The Road to Lichfield Summary
Although social concerns and social satire play a role in all of Lively's novels, her dominant theme is always the relationship between the past and the present. In The Road to Lichfield Lively first expresses the attitudes toward the historical past that will be found in all her subsequent novels. With her imagination steeped in history (her field of study at Oxford), she has a keen eye for the historical vestiges that linger in contemporary life: in the landscape, in architecture, in place names, in dialect.
Her protagonists generally share this sensibility. Thus, Anne, driving the road to Lichfield, gazes at the passing scenery and sees it as "a palimpsest, suggesting another time, another place.
Edgehill recalled the Civil War; Tamworth, lurking over to the right, had something Saxon about it, she seemed to remember."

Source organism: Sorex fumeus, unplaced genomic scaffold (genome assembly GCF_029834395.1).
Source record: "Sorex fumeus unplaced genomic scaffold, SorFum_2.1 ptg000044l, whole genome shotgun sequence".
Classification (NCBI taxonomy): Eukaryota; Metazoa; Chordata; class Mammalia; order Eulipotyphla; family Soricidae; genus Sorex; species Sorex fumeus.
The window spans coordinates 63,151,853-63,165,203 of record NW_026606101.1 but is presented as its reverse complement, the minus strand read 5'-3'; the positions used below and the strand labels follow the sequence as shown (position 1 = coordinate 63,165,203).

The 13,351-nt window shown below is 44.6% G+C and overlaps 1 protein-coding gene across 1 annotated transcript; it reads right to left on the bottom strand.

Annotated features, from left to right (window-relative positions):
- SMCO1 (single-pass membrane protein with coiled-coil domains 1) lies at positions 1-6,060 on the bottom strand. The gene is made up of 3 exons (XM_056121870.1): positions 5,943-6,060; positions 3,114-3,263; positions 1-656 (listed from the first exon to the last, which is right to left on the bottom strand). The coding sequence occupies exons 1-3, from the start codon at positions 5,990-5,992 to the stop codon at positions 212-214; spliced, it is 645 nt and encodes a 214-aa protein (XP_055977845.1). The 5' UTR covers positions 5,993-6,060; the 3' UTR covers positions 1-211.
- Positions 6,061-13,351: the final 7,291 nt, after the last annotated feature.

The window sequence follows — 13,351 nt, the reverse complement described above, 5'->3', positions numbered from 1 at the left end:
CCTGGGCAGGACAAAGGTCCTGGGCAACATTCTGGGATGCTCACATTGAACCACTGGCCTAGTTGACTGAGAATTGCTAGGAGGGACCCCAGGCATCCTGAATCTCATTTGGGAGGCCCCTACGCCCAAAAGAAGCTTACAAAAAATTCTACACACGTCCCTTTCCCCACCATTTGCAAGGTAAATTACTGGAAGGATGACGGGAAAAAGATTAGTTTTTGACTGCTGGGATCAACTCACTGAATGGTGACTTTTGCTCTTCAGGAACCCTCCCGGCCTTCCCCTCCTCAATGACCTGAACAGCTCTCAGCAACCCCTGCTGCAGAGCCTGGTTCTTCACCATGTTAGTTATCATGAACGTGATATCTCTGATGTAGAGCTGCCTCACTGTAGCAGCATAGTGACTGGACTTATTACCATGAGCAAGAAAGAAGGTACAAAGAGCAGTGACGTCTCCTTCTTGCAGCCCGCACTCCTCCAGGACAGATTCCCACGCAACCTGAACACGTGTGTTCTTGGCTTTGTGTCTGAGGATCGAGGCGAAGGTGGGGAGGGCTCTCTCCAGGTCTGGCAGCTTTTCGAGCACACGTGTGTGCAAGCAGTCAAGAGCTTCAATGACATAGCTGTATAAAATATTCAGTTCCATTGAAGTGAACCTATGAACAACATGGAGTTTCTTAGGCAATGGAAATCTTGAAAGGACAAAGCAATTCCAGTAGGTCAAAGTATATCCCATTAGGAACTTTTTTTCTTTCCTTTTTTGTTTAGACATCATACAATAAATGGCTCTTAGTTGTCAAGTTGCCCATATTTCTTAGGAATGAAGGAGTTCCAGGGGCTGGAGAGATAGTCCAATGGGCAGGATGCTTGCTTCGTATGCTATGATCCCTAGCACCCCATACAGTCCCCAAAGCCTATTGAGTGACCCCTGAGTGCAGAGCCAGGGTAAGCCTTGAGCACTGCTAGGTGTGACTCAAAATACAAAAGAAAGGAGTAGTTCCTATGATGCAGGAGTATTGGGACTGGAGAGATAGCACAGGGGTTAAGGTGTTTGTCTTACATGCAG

Lively believes that it is important for people to know about history, but...
(read more from the Short Guide)
The The Road to Lichfield Study Pack contains:
The Road to Lichfield Short Guide
Penelope Lively Biographies (3)
3,471 words, approx. 12 pages
Penelope Lively has been a prolific writer since the appearance of her first book in 1970. Some of her books for children have already been called classics, and her more recent novels for adults have ...
6,554 words, approx. 22 pages
Penelope Lively has achieved popular success and high critical acclaim for her books for children written in the 1970s and for her later novels and short stories for adults. She is regarded today as o...
9,723 words, approx. 33 pages
A prolific novelist and short-story writer, Penelope Lively thus far has published more than forty books for children and adults in a writing career spanning a little less than thirty years. In no way...